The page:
CBA Calls for National Data Security, Breach Notification Standards

May 1, 2019
Nick Simpson

 

CBA Calls for National Data Security, Breach Notification Standards

Notes banks’ commitment to consumer privacy, low-rate of bank data breaches

 

“Banks are on the front lines consistently monitoring for fraud and working to make consumers whole, no matter where a breach occurs … As a result, consumers rely on their financial institutions to communicate what to do in the event of a breach and to employ defenses to prevent fraud and identity theft.”

 

WASHINGTON – Consumer Bankers Association President and CEO Richard Hunt today reiterated in a letter to Senate Commerce Committee Chairman Roger Wicker (R-Miss.) and Ranking Member Maria Cantwell (D-Wash.) CBA’s support for Congress to enact federal data security and breach notification standards to better protect consumers than the current patchwork of state laws. Without a federal standard preempting state laws, consumer protections will depend on where the individual resides.

 

The letter also discusses ways to prioritize the protection and privacy of consumer data while promoting consumer access to credit.

 

“In light of recent data breaches and abuses, consumers are rightly concerned about the manner in which their personal information is being collected and how this sensitive information is being both shared and protected,” Hunt wrote. “No industry was immune from breaches in 2018 … However, it is important to note that the non-financial business sector, which is not subject to national data security requirements, was responsible for the overwhelming majority (93 percent) of the personal records compromised.

 

“Congress should take seriously its authority and enact a federal data security and breach notification standard and preempt the current patchwork of state laws. With the recent breaches that have put millions of consumers at risk, the need to pass legislation to establish such a standard could not be more evident. Protecting consumer information is a shared responsibility of all parties involved.”

 

A full copy of the letter is available here.

 

The business sector accounts for the most data breaches with 46 percent followed by the healthcare/medical industry at 29 percent, according to the Identity Theft Resource Center. Comparatively, banks, credit unions and other Gramm-Leach-Bliley Act (GLBA) covered financial institutions accounted for just 11 percent.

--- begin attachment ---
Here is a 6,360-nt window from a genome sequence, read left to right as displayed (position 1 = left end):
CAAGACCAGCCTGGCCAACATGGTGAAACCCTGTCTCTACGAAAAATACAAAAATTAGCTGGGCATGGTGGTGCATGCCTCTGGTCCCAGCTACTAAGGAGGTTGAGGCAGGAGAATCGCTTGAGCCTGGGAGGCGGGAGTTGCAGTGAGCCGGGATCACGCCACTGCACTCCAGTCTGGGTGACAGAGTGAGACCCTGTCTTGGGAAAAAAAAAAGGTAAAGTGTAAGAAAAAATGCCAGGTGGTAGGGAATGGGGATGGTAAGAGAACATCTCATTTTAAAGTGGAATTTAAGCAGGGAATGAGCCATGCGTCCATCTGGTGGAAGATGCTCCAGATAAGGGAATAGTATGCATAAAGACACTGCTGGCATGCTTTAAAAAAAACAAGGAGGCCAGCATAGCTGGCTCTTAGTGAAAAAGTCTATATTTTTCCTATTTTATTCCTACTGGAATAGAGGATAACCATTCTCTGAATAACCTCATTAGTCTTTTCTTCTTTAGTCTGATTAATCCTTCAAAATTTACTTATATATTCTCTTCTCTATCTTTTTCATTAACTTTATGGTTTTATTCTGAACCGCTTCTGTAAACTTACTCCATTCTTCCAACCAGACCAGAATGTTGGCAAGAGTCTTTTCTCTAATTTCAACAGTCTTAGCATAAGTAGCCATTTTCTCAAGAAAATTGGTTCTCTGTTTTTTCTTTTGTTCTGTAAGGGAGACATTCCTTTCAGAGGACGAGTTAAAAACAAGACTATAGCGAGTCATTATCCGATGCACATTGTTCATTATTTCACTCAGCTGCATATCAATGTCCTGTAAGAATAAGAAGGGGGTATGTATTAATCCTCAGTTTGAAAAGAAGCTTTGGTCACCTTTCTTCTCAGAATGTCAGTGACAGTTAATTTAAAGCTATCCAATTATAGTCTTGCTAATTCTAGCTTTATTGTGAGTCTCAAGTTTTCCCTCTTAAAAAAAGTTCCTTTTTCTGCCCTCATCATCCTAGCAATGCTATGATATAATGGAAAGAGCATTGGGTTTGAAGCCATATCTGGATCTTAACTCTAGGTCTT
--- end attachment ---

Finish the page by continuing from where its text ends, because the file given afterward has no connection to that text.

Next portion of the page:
Hunt noted “The low breach-rate of personally identifiable information (PII) at financial institutions compared to other sectors can be attributed to the common-sense safeguards required by GLBA and the industry’s commitment to security … Banks are on the front lines consistently monitoring for fraud and working to make consumers whole, no matter where a breach occurs. From operating advanced fraud monitoring systems to reissuing cards, CBA members spend considerable resources on preventing fraud. As a result, consumers rely on their financial institutions to communicate what to do in the event of a breach and to employ defenses to prevent fraud and identity theft.”

 

CBA points out banks are required to collect PII for compliance with federal regulations, like the Bank Secrecy Act, so any federal standard should take into account different business practices and requirements. Banks also use consumer data to help meet a customer’s financial needs and conduct customer-approved transactions. The use of this data, for example, is far different than social media platforms selling consumer data to marketing firms.

 

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About the Consumer Bankers Association:

The Consumer Bankers Association represents America’s leading retail banks. We promote policies to create a stronger industry and economy. Established in 1919, CBA’s corporate member institutions account for 1.7 million jobs in America, extend roughly $4 trillion in consumer loans and provide $275 billion in small business loans annually. Follow us on Twitter @consumerbankers.